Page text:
Over the course of a year, Community Bees on Bikes established 12 honeybee hives in 6 different host sites around the city. Working with a variety of community entities such as public parks, schools, urban farms, and community gardens, we taught classes to over 150 adults and kids by opening working beehives and giving the public a firsthand experience with, what are in my mind, some of the most complex and important social insects on the planet.
After that year, Erin and I knew that we wanted to continue this work. It was essential, it was satisfying, and people were showing up. However, we quickly realized that in order to continue, we needed a viable space to operate. Furthermore, by collaborating with the beekeeping community, notably MacArthur Genius recipient Dr. Marla Spivak and her program the Bee Squad as well as the MN Hobby beekeepers and Twin Cities urban farmers, we knew we could take our work one step further. We could share resources and space with others. So on February 17th, we launched a Kickstarter campaign to raise money to build an education center. In a way, we wanted to create a "hive" of our own to serve ourselves and our community in a our mission to save bees and agriculture. We wanted to "revive the hive".
When I first learned of the problems that bees and other pollinators were facing, the cause seemed in some ways quite simple. We humans were messing things up once again. But how did we get so lost? How did we stray so far from what we fundamentally all have a relationship to and depend on for our survival? And how did it happen so fast?
ABC Simple, right?
It is not just one thing or even three things that are killing bees; it is not simple or good or even tasty. It is complicated, messy, political, and daunting, and it leaves a foul taste in your mouth. In an effort to be more efficient, feed people, use food crops for non-food items, and make massive amounts of money doing so, we have drastically changed the way we think and therefore the way we practice agriculture. In effect, we moved further away from and deprioritized the very fundamental need of all living things, food. We also singled out desired end products and lost sight of the whole system that must be nurtured to produce good food. Those of us who have moved further away from the country and become more immersed in the suburbs and cities have gotten even more disconnected as we strive to have what we want instead of taking care of what we need.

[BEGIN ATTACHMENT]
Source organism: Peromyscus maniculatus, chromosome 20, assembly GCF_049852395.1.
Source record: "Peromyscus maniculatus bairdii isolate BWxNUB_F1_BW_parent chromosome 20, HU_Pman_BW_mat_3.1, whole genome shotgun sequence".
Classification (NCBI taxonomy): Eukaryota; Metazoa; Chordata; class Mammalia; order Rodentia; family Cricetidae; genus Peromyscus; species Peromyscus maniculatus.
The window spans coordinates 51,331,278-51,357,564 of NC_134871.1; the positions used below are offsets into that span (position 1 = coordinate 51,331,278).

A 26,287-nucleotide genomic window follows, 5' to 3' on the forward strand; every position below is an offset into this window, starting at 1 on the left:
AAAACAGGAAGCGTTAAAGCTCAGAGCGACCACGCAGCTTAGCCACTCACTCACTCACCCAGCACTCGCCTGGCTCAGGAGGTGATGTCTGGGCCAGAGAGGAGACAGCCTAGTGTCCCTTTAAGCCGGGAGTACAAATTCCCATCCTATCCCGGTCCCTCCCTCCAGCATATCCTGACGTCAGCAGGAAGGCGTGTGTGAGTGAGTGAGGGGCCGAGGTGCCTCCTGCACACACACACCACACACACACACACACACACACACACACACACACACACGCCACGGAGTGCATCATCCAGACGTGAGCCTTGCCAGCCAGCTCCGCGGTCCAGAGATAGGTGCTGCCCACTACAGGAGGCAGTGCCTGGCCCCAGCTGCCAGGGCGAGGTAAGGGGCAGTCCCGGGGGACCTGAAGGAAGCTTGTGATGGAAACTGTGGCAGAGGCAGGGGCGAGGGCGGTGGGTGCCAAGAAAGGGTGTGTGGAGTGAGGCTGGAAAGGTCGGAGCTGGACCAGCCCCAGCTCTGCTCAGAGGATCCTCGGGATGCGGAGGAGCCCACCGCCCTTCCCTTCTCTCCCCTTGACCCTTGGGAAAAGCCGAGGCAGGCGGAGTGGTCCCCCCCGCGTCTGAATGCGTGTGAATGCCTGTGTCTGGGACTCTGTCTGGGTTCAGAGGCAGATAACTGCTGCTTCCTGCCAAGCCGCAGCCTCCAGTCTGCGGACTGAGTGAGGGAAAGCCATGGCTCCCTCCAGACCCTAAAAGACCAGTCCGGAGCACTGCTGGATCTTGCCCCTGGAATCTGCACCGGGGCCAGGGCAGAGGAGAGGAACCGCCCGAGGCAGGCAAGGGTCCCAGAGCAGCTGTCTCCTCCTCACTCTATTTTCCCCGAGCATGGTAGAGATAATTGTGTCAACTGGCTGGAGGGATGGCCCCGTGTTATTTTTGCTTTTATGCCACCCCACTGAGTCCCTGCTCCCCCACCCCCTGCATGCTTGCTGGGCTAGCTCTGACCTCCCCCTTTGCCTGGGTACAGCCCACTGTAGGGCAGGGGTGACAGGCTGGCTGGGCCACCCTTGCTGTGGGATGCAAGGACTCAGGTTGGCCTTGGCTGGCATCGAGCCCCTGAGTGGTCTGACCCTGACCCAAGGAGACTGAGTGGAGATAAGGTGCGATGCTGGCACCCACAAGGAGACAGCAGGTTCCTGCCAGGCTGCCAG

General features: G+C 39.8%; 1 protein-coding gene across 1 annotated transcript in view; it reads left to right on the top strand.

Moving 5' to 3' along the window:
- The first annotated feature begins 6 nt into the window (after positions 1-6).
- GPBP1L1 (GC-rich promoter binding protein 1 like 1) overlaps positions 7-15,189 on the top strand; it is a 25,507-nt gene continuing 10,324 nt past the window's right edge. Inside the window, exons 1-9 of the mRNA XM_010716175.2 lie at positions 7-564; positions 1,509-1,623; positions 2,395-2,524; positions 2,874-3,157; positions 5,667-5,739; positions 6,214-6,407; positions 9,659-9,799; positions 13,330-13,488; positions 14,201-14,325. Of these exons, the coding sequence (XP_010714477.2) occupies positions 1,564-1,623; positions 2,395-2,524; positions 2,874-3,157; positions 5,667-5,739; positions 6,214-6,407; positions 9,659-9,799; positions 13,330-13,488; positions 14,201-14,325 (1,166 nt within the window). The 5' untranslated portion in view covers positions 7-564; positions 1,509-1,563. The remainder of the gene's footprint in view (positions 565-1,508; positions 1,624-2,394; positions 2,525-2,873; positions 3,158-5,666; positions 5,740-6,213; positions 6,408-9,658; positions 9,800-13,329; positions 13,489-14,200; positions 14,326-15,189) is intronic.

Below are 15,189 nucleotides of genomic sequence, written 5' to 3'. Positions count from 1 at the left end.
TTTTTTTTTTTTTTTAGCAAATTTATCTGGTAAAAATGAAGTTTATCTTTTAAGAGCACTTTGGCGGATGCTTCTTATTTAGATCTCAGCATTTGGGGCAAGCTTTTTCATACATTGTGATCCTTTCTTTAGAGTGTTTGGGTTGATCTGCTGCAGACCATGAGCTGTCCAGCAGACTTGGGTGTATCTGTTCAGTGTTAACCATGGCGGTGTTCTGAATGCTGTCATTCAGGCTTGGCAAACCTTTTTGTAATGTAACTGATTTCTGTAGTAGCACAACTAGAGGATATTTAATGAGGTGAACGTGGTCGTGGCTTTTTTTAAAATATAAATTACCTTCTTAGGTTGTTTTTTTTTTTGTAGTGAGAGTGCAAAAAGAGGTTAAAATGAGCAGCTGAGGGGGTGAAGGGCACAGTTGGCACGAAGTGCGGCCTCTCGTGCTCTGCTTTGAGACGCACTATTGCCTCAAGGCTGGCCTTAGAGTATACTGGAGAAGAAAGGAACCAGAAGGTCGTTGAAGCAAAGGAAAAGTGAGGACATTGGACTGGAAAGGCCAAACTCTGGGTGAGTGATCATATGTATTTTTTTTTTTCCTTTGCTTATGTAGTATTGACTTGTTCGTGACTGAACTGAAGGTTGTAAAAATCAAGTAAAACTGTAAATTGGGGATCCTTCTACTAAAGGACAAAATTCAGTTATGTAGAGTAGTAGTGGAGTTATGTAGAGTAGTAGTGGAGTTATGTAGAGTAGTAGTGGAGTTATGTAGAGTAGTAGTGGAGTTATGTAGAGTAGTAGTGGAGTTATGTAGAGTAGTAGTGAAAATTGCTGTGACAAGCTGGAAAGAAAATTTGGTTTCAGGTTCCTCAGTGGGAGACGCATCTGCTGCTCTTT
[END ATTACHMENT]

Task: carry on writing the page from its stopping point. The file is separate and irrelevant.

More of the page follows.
The only way to get back to a place of balance is to begin to help and hold the very things we worked to destroy. The Honey House will be a beginning, a meeting place to begin building a movement by educating a community. More than that, it will be a model that we hope other communities can adapt in order to start imagining a sustainable world, full of happy bees and healthy gardens.
Editor's Note: The Beez Kneez has just a week left in their Kickstarter Campaign which ends March 31st, and they're just short of their $35,000 goal. Please watch the video above or go to their Kickstarter site and help them help us.
Kristy Allen was born and raised in a small town in central Minnesota and watched the landscape change from farmland and wide-open spaces to cookie cutter development. Feeling restless, disgruntled and sheltered, she was thirsty for knowledge and experience. After spending many years traveling, studying, volunteering and working all over the world, she found herself in central Arkansas where the nostalgia of wide open spaces and farmland solidified an untapped passion. It was here where Kristy first learned about the problems facing pollinators, specifically honeybees, and the vital role they play in agriculture. That same year her aunt and uncle invited her to learn their trade at Bar Bell Bee Ranch in northern MN. After one time in a hive with her uncle, she fell in love with bees. Now she spends most of her time masquerading as one.